Determining the distinction between language and thought through medico-legal
considerations of aphasia in the late 19th century
Marjorie LORCH and Paula HELLAL
In the second half of the 19th century, the newly emerging concept of an acquired disorder of expression (‘aphasia’, Trousseau 1864) gave rise to considerable interest in the distinction between an impairment of ‘speech’ versus ‘intelligence’. There was much debate as to whether aphasia was strictly a language disorder, or symptomatic of a more general cognitive disorder. In the law courts, physicians were called upon as expert witnesses to give their opinion regarding the mental capacity of individuals suffering from aphasia and/or mental illness in numerous civil cases at this time. Physicians were required not only to assess particular individuals, but also to clarify contemporary medical terminology for the courts, explaining new distinctions in the understanding of mental disorders.
This paper will examine the medico-legal aspects of aphasia through a discussion of a number of cases that appeared in the English speaking courts in the late 19th and early 20th centuries. By examining the arguments put forward by clinical experts on the mental capacity of aphasics, their views of the relation between language and thought will be revealed. The type of evidence presented regarding the aphasics’ behaviour and how it was judged to be relevant in the determination of the case will be analysed. Various diagnostic distinctions, assessment techniques, and non-verbal communication systems were developed and refined in this legal context. The goal of this research is to illuminate the development of the distinct concepts of language and thought through the examination of medico-legal records.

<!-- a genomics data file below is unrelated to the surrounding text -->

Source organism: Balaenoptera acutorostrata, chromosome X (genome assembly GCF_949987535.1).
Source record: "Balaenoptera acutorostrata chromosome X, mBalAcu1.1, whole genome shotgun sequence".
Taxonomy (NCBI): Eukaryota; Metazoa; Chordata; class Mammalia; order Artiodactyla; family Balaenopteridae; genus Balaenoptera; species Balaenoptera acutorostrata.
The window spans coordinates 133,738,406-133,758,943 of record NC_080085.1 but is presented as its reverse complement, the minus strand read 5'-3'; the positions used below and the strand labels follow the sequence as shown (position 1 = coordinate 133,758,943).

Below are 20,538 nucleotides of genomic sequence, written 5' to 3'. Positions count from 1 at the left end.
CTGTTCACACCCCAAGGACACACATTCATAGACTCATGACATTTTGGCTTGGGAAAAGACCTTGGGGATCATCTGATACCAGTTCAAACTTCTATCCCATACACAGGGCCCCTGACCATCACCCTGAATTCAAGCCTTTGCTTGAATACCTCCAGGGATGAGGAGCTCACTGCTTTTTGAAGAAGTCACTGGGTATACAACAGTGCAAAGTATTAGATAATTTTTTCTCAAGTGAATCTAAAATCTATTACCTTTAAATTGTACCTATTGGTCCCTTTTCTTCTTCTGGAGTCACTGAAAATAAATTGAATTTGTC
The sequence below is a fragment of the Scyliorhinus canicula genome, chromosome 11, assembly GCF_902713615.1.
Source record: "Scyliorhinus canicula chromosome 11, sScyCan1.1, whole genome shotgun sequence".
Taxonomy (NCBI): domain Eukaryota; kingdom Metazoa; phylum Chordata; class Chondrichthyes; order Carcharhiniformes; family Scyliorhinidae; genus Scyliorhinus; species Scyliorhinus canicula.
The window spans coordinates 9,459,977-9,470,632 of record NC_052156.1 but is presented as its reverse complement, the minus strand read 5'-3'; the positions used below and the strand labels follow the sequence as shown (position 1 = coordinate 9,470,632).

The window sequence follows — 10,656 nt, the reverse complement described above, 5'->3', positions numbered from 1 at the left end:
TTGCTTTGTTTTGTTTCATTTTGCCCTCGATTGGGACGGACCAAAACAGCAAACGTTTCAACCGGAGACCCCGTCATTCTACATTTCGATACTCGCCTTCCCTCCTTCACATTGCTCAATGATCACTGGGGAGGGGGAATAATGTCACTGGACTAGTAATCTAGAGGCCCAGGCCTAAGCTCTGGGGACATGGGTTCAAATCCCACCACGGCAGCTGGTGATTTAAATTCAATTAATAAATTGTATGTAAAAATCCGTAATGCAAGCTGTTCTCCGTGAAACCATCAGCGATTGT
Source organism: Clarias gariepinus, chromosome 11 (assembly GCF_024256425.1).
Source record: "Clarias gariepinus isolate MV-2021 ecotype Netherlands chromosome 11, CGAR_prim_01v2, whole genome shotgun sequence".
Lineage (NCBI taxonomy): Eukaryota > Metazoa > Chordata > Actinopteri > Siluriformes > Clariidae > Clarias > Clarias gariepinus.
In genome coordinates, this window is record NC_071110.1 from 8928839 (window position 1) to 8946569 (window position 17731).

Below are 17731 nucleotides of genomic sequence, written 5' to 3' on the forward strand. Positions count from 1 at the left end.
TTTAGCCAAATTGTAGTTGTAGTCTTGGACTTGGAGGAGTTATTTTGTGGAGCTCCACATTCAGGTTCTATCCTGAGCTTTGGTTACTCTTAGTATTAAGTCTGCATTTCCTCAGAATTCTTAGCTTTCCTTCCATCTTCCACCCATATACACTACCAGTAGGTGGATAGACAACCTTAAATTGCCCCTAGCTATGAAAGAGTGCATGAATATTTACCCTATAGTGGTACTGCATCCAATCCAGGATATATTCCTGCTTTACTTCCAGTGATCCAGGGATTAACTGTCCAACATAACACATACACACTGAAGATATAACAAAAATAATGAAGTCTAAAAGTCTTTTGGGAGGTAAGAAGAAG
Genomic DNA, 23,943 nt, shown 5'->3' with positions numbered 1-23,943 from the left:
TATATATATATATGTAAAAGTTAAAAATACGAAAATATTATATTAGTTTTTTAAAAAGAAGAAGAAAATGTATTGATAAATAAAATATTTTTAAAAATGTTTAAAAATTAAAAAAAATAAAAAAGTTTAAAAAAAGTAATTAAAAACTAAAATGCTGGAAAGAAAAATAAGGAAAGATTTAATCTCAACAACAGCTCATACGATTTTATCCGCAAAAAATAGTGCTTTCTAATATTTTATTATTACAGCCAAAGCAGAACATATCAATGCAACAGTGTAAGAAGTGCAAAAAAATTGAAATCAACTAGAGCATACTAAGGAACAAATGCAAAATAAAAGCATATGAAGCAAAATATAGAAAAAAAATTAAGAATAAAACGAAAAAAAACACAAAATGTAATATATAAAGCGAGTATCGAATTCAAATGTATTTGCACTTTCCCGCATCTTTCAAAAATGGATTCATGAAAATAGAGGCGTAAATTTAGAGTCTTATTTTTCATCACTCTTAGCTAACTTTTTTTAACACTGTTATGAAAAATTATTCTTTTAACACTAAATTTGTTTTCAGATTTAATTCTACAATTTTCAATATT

Trousseau, A. 1864. De l’aphasie, maladie d’écrite récemment sous le nom impropre d’aphémie. Gazette des Hôpitaux Civils et Militaires, 1, 13-14.
Session X. Language
12th Annual Meeting of the International Society for the
History of the Neurosciences (ISHN)